The receivers have found some stability after all that chaos. Williams is healthy again, Davis and Jones are generally up to speed and Renfrow is growing into a reliable target.

“There has been so much turnover, starting with all the AB here and all the stuff that transpired with that,” Renfrow said earlier this week. “We had a whole different receiver room this offseason. For me, it has been cool because I have been able to learn from so many different people. I try to take a little bit from everybody.

“But I’m excited about this group. We may not all be well known, but I think we have a great chance to go prove ourselves and show that we can be steadily productive. I love that type of challenge. I expect us to rise to the occasion.”

Renfrow’s right. The group is unheralded but can be effective with a diversity of talent all looking for something to prove.

Williams is the big body wanting to show he’s a true No. 1. Jones is shifty, wanting to prove efficient and reliable. Davis is the track star trying to show he's worthy of steady play and increased targets. Renfrow’s the possession guy, showing he’s more than just a college-level star.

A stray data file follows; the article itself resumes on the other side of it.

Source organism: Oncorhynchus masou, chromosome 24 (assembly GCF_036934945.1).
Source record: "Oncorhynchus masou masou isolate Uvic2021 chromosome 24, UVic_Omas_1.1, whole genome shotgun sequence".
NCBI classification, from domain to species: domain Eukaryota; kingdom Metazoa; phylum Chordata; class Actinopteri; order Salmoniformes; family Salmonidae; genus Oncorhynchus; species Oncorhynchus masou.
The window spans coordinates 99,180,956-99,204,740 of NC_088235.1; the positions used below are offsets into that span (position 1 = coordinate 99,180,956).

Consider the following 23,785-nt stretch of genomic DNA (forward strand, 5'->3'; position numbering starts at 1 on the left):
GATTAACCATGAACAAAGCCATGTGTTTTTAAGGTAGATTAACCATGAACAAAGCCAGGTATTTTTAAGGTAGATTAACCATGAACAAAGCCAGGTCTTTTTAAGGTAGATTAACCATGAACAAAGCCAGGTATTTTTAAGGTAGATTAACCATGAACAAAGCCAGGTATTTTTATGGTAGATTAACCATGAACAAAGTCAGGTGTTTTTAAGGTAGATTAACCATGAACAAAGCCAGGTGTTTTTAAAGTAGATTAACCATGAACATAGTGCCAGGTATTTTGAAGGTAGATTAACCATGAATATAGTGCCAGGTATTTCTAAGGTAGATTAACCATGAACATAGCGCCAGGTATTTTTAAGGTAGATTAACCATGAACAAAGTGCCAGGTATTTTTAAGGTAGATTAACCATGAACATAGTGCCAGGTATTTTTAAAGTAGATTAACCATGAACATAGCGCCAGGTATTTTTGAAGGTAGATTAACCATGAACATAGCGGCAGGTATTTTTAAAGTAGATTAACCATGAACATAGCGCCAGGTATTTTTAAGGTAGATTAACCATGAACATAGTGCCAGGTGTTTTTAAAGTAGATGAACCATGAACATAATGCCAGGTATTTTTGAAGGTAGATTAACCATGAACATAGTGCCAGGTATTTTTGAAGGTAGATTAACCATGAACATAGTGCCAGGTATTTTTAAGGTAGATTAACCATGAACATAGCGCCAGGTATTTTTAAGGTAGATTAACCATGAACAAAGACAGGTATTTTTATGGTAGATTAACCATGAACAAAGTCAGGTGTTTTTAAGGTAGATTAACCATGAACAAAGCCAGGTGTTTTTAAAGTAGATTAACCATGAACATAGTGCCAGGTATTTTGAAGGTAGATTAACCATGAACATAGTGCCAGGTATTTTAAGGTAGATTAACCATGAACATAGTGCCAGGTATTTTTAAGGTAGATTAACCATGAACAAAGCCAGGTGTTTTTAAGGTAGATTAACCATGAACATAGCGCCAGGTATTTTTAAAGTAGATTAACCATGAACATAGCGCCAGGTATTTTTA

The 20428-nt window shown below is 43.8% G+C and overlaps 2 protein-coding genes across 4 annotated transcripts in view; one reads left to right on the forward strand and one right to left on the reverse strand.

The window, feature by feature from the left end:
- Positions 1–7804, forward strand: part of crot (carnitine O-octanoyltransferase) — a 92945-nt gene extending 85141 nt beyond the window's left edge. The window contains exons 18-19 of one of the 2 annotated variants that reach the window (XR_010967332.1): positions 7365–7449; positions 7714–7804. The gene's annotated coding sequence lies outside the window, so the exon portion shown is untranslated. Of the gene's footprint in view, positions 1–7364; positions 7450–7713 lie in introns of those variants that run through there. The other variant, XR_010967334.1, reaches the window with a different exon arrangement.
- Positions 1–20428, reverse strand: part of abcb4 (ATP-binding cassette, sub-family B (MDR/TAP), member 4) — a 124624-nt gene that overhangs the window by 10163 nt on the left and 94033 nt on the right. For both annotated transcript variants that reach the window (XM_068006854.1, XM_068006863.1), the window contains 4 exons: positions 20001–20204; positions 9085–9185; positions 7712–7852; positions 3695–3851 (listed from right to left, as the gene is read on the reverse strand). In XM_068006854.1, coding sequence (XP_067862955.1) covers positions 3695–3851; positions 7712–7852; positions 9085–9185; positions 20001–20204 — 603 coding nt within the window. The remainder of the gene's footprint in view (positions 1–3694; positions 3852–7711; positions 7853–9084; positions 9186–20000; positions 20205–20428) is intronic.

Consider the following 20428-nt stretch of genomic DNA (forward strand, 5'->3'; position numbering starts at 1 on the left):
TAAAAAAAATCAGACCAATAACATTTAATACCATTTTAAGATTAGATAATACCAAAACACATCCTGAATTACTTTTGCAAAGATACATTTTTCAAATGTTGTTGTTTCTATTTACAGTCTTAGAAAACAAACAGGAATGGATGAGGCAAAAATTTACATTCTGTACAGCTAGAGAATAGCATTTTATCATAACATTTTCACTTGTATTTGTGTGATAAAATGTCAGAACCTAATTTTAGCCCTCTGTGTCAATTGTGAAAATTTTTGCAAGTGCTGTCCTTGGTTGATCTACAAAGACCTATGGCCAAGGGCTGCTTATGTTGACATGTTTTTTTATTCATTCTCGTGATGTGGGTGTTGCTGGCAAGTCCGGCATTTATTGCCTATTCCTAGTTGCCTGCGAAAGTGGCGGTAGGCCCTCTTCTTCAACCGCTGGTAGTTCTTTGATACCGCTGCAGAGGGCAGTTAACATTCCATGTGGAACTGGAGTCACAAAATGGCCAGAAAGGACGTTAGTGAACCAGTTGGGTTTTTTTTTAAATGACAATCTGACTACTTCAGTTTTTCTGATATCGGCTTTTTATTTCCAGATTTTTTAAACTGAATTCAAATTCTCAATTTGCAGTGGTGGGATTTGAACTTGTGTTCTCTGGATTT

There’s drive within the group. Time will tell if it’s good enough to complete an offense that is solid up front, with excellent tight ends and a star running back.

At this point, there is competition among the receivers as everyone battles to make an impact. The Raiders were trotting out a skeleton crew during the transition to this group. Now, it’s deep enough where guys must earn their role.

“Every day we’re fighting,” Davis said. “We have a lot of guys here who have played and contributed in games. Every week we’re competing to get those reps and those game-day opportunities. That just makes our team better.”

Receivers coach Edgar Bennett deserves some credit for getting this group back on its feet. While head coach Jon Gruden and offensive coordinator Greg Olson play a role getting new receivers ready, Bennett and quality control coach Nick Holz spent countless hours getting Davis and Jones prepared to play within the Raiders' scheme.

Davis was the first to go through the crash course, regularly showing up in pre-dawn hours for individual tutoring sessions before the team reported for the day’s work.

“He’s keen on details,” Davis said of Bennett. “Right when I got here, he was right there with me before the sun came up, teaching me all the details of this playbook. That’s how he is. If I ever want to come in early, he’ll be there. 6 a.m. or 6 p.m., it doesn’t matter. He has been instrumental to getting us through this period with new guys coming in.”

The Raiders have moved the ball well despite receiver turnover, with Carr often throwing to guys he had barely met or rarely targeted to before a given game. That reached a head last week against the Green Bay Packers when Davis and Renfrow were primary targets and Doss and Ateman were called into the action.